My thoughts on Block Limits. Feel free to add questions/comments

This document is currently public, and is tries to address most of the space here although things will undoubtedly be missing.

Note that some discussion is happening in around how to support large blocks when needed.

IPLD Blocks

An IPLD block is a sequence of bytes that can be referenced by a CID

Block Limits

Current IPFS implementations recommend users create blocks ≤1 MiB and that they are able to accept and transfer blocks ≤ 2MiB.

There is no hard block limit in IPLD or specified across all IPFS implementations, although the above are generally good guidelines for the ecosystem

Why are there block limits anyway?

There are a number of things that become difficult without block limits, but one of the biggest reasons is that it reduces the risk of DoS attacks in peer to peer networks

  1. In peer to peer networks trust is hard to come by. For the most part we lean on cryptographic guarantees for security. This includes the hashes (and CIDs) which let us ask a totally untrusted peer on the internet to give us some bytes and yet still have confidence that that data is exactly what we expected.
  2. In the general case in order to be able to verify that some block has a given hash the entire block has to be downloaded. What we are looking for is to download data in a way that is incrementally verifiable.
  3. It’d be quite sad if you got tricked into downloading 100GB of data and only once you finished getting all 100GB could you determine that this peer tricked you and you have to throw out the data. Sure, you could try and ask someone else and never talk to that other peer again but now your ISP has decided you’re out of bandwidth for the month and so that doesn’t really help you.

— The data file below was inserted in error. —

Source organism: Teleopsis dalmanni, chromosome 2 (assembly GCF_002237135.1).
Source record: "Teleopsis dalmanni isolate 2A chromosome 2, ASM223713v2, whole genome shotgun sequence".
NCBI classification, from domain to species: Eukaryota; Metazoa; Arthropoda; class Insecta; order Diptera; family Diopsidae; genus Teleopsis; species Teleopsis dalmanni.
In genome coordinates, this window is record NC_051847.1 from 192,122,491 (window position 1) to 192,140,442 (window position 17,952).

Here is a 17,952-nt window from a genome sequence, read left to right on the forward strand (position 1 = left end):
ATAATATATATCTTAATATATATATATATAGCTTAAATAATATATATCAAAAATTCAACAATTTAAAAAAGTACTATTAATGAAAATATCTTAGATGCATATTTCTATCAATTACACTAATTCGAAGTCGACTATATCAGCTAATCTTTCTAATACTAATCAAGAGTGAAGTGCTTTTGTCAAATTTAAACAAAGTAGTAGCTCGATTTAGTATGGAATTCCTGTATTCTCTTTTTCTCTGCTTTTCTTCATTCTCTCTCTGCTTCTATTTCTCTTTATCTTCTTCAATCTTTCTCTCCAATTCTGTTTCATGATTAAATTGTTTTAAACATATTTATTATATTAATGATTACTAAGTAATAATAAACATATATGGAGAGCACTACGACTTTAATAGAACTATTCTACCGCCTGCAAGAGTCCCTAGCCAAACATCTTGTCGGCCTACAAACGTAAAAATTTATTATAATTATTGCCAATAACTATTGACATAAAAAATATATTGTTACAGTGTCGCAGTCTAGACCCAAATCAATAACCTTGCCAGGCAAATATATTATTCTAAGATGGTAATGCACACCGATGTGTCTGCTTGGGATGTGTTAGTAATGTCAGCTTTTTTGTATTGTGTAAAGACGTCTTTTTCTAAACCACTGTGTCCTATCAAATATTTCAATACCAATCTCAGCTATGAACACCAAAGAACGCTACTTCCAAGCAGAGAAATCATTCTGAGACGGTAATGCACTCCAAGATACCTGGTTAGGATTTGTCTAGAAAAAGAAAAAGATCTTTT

What are some other reasons why having multiple smaller blocks is better than having a single large block?

  1. With smaller blocks it’s easier to parallelize downloads. Since we have to download the full block in order to verify it downloading partial blocks from different peers is problematic since if a block fails to validate it’s unclear which peer was lying about the data it sent to you.
  2. There are more possibilities for deduplication with smaller blocks than with larger ones
  3. It is possible to reference and download a subcomponent of some data if that’s all you need

Why it’s sad that we have block limits 😢

  1. Backwards compatibility with existing hashes of files
    1. People have been using hashes as checksums for Git commits, ISO downloads, torrents, antivirus checks, package managers, etc. for a while now and many of those hashes are of blocks of data larger than a couple of MiBs. This means you can’t reasonably do ipfs://SomeSHA256OfAnUbuntuISOFromTheWebsite and have it just work.